As mentioned above, the functionality described herein may be implemented using more than one processor. Because, more than one processor may seek to access and/or modify the same data at the same time, a concurrency schema may be used to ensure data concurrency. Various example, non-limiting embodiments, of contemplated concurrency schemas shall now be discussed.

In an embodiment, the system may combine its searching operations with commands that may help protect the operations from conflicting write operations. For example, the system may use Transactional Synchronization Extensions (TSX) to help protect the operations from conflicting write operations.

In another embodiment, if a concurrent write operation tries to lock the same leaf being used by the system, one of the two operations may be aborted. For example, when the system encounters a lock value, this means that a thread has acquired the lock and has committed its transaction. If a thread acquires a lock, then another thread tries to read the value of that lock before the former transaction commits, the thread will not read/acquire the lock value and the older transaction will be aborted.

As used herein, a lock may include any traditional lock that may be compatible with TSX transactions. Alternatively, in a non-limiting embodiment, a leaf node may further comprise an additional byte of data, configured to serve as a lock. In such embodiments, the additional byte may be stored next to the bitmap. In such embodiments, the processor (such as processor 104 of FIG. 1 or processor 704 of FIG. 7) may not only scan the bitmap of an accessed leaf node (such as step 672 provided in FIG. 6), but the processor may scan the additional byte to determine whether the leaf is locked. For example, when the additional byte indicates that the leaf is in use, i.e., locked, the processor may abort the transaction or the processor may postpone the transaction until the leaf is available.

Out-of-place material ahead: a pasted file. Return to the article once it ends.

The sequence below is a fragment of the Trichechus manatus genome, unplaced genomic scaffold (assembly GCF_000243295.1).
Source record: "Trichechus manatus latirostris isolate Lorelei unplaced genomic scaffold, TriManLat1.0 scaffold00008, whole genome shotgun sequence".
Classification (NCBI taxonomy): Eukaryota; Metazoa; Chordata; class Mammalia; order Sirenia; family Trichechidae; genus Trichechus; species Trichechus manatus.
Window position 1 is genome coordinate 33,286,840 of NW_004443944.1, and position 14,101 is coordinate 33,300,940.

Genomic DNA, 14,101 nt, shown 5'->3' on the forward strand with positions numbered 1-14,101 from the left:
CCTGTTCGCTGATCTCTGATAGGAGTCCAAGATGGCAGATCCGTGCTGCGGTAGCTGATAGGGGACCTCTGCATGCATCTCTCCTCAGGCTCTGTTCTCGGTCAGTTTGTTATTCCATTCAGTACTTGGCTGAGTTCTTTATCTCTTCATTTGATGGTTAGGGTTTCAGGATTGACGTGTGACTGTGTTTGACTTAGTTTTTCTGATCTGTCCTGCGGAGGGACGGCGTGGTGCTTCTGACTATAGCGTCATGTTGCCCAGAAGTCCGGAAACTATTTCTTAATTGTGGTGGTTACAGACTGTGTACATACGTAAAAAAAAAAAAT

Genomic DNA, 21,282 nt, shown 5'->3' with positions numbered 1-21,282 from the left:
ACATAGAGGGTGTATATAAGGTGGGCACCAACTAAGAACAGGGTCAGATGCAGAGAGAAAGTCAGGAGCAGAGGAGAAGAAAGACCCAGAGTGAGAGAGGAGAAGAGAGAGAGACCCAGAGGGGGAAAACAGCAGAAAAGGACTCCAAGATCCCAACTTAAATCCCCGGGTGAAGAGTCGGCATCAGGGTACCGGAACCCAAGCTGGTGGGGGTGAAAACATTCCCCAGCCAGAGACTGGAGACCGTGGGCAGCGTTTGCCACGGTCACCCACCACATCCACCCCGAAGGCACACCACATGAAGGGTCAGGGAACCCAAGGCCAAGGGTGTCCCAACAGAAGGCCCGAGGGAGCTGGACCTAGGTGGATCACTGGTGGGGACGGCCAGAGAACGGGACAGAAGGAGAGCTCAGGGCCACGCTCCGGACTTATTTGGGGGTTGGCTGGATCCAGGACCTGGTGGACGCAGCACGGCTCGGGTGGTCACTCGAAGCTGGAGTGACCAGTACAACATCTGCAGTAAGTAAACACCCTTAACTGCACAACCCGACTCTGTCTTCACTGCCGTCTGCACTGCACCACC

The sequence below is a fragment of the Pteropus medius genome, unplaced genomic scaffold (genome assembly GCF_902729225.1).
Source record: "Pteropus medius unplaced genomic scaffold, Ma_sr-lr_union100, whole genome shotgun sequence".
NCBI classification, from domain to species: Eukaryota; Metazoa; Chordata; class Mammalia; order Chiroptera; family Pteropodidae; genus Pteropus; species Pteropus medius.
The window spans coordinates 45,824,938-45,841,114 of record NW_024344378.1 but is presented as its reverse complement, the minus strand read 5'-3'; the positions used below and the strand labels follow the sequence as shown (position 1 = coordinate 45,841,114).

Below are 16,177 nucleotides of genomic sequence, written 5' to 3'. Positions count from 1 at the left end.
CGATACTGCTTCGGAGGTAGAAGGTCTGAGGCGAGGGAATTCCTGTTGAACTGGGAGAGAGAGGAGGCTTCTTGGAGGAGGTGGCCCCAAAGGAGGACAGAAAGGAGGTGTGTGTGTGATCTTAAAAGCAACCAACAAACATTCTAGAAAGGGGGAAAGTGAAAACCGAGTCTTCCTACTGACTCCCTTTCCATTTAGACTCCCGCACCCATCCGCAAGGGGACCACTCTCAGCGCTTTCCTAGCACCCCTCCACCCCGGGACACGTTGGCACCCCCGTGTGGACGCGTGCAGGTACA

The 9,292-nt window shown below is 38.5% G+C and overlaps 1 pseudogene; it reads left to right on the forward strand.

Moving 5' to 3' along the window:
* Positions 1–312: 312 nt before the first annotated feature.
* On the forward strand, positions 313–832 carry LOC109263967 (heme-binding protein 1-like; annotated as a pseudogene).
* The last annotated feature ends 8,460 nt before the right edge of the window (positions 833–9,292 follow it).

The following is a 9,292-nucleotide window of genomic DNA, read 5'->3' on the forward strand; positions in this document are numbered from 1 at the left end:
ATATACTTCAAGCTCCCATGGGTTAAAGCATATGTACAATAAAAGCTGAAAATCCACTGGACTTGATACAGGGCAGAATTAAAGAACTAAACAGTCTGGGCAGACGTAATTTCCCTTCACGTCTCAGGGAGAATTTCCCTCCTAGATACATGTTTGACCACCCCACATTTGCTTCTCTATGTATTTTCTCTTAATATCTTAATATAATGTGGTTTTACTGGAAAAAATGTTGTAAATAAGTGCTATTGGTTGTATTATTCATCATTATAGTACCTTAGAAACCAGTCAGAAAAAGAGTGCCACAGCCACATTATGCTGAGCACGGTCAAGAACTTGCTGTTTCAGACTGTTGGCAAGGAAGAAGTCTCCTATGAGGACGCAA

When a split is needed before an insertion, the system may attempt to perform as many changes as possible inside the transaction, in an attempt to get the benefits from TSX. For example, in an embodiment, the system may perform as many operations inside the TSX transaction while postponing non-TSX transactions until the required TSX transactions are complete. As described above regarding an insertion where no split is needed, the system may traverse the tree and lock the affected leaf. At that point in that process, the actual split of the leaf has not occurred, as the inner nodes may need to be updated to allow the insertion of a new split key. In an embodiment, the insertion process may include the following steps: first, the system may compute the split key to be used; second, the system may insert the split key into the parent node, along with a temporary pointer to the current leaf; third, the system may lock the parent node, to allow the modification of the temporary pointer outside the TSX transaction; and fourth, if splits of inner node are needed, the system may perform those splits as explained above. At this point in the described embodiment, the tree is in a transient, but consistent, state. However, the temporary pointer inserted into the parent node remains pointed to the corresponding keys in the old leaf, which has not yet been modified. The system may commit the TSX transaction and the actual split of the leaf can begin. Accordingly, the system locks locations that will be updated, in both the leaf and its parent. When the split is complete, the system may update the temporary pointer in the parent node so that it points to the newly created leaf. When the updates are complete, the system may unlock the leaf and its parent.

In an embodiment, the processor (such as processor 104 of FIG. 1 or processor 704 of FIG. 7) may be configured to allow optimistic execution of lock protected code sections. The execution may be optimistic in the sense that a lock may only be acquired if a conflict between threads is detected. In such an embodiment, software may be used as a course-grained lock, however the hardware may be used as a fine-grained lock within the same embodiment. For example, when a processor (such as processor 704 of FIG. 7) attempts to access data, a corresponding lock may be read. When the corresponding lock is available, a transaction with the associated data may be started without acquiring the lock. The changes made by the processor during this transaction may be buffered using cache memory (such as cache memory 732 of FIG. 7) or any other memory capable of buffering the transactional data. If the transaction is successful, the transactional data may be atomically visible to other threads. In an embodiment, the data may not be atomically visible until the data has been committed by the processor. If the transaction is not successful, all of the buffered changes may be discarded. As a result, the processor may take the lock and begin the transaction again.